The Judgment of the Court was delivered by Bachawat, J. In this appeal, the appellant challenges the legality of his conviction under S. 165-A of the Indian Penal Code. His wife Rukhanbai was the owner of the two house properties in 'F' ward of the Bombay Municipal Corporation.. The buildings were in a ruinous condition and she was served with notices under S. 354 of the Bombay Municipal Corporation Act requiring her to repair and secure them. The notices were not complied with and prosecutions under S. 471 of the Act were started against her in the Presidency magistrate's court. The summonses issued to her were served by affixation and on her failure to appear in court a bailable warrant for her arrest was issued. One Munir Ahmed Shaikh, a notice clerk attached to 'F' ward building department of the Bombay Muni-722 cipal Corporation, was entrusted with the duty of serving the warrant. The charge against the appellant was that he offered to Shaikh on July 18, 1960, a sum of Rs. 25 and on August 2, 1960, a sum of Rs. 100 as a bribe for not executing the warrant. The appellant started making approaches to Shaikh from July 1, 1960. Shaikh reported the matter to the municipal commissioner who directed N. W.

Naik to investigate into the matter. Naik was the administrative, officer of the corporation in charge of investigation of complaints regarding corruption, bribery and other malpractices. Over the telephone Shaikh arranged a meeting with the appellant in the evening of July 18, 1960 at the office of the India Metal Co., of which one A. M. Karachiwala was the proprietor. Naik under the assumed name of C. J. Mehta went with Shaikh to the office of the India Metal ,Co. In the presence of Naik, the appellant offered a bribe of Rs. 25 to Shaikh on July 18, 1960 but Shaikh did not accept the bribe.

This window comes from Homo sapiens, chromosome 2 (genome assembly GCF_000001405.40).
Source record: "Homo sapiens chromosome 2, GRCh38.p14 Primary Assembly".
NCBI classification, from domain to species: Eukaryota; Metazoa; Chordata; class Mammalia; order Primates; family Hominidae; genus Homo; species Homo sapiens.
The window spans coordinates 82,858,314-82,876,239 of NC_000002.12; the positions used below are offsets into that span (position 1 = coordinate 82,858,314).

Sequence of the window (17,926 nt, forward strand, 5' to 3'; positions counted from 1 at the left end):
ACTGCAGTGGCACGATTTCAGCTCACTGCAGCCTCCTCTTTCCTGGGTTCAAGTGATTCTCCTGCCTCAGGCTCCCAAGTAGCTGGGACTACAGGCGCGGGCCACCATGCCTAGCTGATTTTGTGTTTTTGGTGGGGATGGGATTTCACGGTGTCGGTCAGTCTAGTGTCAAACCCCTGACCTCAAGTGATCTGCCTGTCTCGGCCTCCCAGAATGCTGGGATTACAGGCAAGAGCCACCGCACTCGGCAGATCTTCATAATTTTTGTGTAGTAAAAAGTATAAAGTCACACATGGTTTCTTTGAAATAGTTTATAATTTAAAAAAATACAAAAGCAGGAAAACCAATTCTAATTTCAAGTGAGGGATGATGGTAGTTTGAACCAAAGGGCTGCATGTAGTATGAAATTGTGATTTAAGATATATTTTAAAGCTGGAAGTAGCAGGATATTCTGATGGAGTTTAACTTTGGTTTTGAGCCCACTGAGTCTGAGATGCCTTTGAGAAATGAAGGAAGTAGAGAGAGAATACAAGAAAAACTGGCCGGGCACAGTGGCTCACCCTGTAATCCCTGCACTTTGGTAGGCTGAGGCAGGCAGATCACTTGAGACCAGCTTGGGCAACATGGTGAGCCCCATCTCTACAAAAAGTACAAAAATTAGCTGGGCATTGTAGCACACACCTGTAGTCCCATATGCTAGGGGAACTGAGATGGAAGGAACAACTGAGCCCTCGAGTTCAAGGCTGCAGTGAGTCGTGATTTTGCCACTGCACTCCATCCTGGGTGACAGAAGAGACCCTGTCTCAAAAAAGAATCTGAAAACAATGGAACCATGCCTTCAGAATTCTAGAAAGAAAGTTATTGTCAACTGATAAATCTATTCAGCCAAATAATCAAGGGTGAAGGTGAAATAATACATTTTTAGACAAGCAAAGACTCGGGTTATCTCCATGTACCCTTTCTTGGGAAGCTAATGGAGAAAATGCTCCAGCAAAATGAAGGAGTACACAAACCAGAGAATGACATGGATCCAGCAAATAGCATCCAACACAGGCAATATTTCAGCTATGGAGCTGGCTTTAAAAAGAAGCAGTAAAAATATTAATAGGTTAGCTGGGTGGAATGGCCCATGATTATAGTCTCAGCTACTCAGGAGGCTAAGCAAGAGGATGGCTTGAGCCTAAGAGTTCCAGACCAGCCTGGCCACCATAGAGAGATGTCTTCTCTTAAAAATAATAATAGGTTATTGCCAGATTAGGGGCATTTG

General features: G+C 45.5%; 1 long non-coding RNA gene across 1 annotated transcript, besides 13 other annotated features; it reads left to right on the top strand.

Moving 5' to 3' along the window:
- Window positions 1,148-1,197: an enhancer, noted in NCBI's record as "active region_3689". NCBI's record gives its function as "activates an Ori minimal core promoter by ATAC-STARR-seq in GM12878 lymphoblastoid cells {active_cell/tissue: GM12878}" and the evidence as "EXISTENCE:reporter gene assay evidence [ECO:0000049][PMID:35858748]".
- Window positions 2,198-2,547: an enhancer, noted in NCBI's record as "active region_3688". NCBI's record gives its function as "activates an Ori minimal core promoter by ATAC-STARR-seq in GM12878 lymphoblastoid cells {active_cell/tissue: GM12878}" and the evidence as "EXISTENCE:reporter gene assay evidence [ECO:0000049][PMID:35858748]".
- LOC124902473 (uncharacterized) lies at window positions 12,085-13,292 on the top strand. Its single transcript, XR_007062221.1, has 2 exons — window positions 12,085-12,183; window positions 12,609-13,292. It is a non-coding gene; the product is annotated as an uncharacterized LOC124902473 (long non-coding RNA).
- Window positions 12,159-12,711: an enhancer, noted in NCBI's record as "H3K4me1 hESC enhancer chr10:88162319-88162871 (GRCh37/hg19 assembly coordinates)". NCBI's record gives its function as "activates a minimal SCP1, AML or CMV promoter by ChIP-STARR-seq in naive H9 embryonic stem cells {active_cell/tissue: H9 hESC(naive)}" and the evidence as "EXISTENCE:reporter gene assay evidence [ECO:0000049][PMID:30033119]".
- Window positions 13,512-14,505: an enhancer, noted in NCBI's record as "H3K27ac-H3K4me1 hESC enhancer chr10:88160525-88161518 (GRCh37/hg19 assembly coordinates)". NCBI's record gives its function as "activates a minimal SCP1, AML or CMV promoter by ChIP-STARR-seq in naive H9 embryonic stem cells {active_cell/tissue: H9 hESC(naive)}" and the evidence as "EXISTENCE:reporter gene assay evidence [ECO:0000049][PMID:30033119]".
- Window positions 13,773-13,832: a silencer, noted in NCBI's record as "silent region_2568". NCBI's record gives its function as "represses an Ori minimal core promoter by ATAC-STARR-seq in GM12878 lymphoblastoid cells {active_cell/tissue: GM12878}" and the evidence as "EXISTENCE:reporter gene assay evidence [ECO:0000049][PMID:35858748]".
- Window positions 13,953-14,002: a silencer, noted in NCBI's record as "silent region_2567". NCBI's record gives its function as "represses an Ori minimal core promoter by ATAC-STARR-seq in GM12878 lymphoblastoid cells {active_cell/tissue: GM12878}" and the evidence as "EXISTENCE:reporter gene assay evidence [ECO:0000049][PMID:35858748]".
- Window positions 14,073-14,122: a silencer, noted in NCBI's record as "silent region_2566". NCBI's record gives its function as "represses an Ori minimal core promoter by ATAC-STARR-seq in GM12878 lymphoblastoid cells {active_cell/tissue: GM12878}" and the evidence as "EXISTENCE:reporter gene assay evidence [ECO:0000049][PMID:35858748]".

On August 2, 1960 the appellant had a telephone talk with Shaikh and fixed an appointment at 'Shaikh's residence in the evening. Shaikh lodged a complaint with the anticorruption Bureau reporting the offer of a bribe of Rs. 25 on July 18 and the appointment at his residence in the evening_ of August 2. After the complaint was recorded, S. G. S. I. Mahajan obtained the necessary permission from the Chief Presidency magistrate to investigate into the offence.